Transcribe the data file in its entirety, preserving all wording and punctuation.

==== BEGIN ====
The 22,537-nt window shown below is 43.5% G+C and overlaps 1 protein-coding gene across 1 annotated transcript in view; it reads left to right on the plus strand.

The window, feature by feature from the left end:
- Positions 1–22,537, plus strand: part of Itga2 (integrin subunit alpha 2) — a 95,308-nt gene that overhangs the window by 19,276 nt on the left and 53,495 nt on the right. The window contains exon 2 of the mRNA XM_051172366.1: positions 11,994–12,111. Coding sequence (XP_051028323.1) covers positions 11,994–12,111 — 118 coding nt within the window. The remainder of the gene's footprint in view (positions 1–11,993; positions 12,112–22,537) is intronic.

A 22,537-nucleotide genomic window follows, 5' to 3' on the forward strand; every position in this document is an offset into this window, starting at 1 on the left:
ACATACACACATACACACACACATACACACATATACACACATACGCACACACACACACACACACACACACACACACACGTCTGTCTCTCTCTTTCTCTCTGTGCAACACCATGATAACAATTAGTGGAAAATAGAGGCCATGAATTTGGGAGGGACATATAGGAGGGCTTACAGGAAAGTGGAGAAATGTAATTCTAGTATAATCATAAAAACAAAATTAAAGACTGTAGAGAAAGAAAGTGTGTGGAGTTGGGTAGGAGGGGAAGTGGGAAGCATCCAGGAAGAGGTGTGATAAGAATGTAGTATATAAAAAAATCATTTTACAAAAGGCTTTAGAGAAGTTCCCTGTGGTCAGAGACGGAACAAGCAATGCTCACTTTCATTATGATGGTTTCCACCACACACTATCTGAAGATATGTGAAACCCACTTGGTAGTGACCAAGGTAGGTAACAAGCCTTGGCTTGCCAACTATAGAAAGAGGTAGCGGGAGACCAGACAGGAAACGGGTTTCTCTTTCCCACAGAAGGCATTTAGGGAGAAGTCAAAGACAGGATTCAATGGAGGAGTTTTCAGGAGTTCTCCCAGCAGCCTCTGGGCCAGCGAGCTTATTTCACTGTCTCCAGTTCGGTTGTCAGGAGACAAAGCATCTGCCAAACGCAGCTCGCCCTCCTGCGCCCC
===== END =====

The 22,537-nt window shown below is 43.5% G+C and overlaps 1 protein-coding gene across 1 annotated transcript in view; it reads left to right on the plus strand.

The window, feature by feature from the left end:
- Positions 1–22,537, plus strand: part of Itga2 (integrin subunit alpha 2) — a 95,308-nt gene that overhangs the window by 19,276 nt on the left and 53,495 nt on the right. The window contains exon 2 of the mRNA XM_051172366.1: positions 11,994–12,111. Coding sequence (XP_051028323.1) covers positions 11,994–12,111 — 118 coding nt within the window. The remainder of the gene's footprint in view (positions 1–11,993; positions 12,112–22,537) is intronic.

A 22,537-nucleotide genomic window follows, 5' to 3' on the forward strand; every position in this document is an offset into this window, starting at 1 on the left:
ACATACACACATACACACACACATACACACATATACACACATACGCACACACACACACACACACACACACACACACACGTCTGTCTCTCTCTTTCTCTCTGTGCAACACCATGATAACAATTAGTGGAAAATAGAGGCCATGAATTTGGGAGGGACATATAGGAGGGCTTACAGGAAAGTGGAGAAATGTAATTCTAGTATAATCATAAAAACAAAATTAAAGACTGTAGAGAAAGAAAGTGTGTGGAGTTGGGTAGGAGGGGAAGTGGGAAGCATCCAGGAAGAGGTGTGATAAGAATGTAGTATATAAAAAAATCATTTTACAAAAGGCTTTAGAGAAGTTCCCTGTGGTCAGAGACGGAACAAGCAATGCTCACTTTCATTATGATGGTTTCCACCACACACTATCTGAAGATATGTGAAACCCACTTGGTAGTGACCAAGGTAGGTAACAAGCCTTGGCTTGCCAACTATAGAAAGAGGTAGCGGGAGACCAGACAGGAAACGGGTTTCTCTTTCCCACAGAAGGCATTTAGGGAGAAGTCAAAGACAGGATTCAATGGAGGAGTTTTCAGGAGTTCTCCCAGCAGCCTCTGGGCCAGCGAGCTTATTTCACTGTCTCCAGTTCGGTTGTCAGGAGACAAAGCATCTGCCAAACGCAGCTCGCCCTCCTGCGCCCC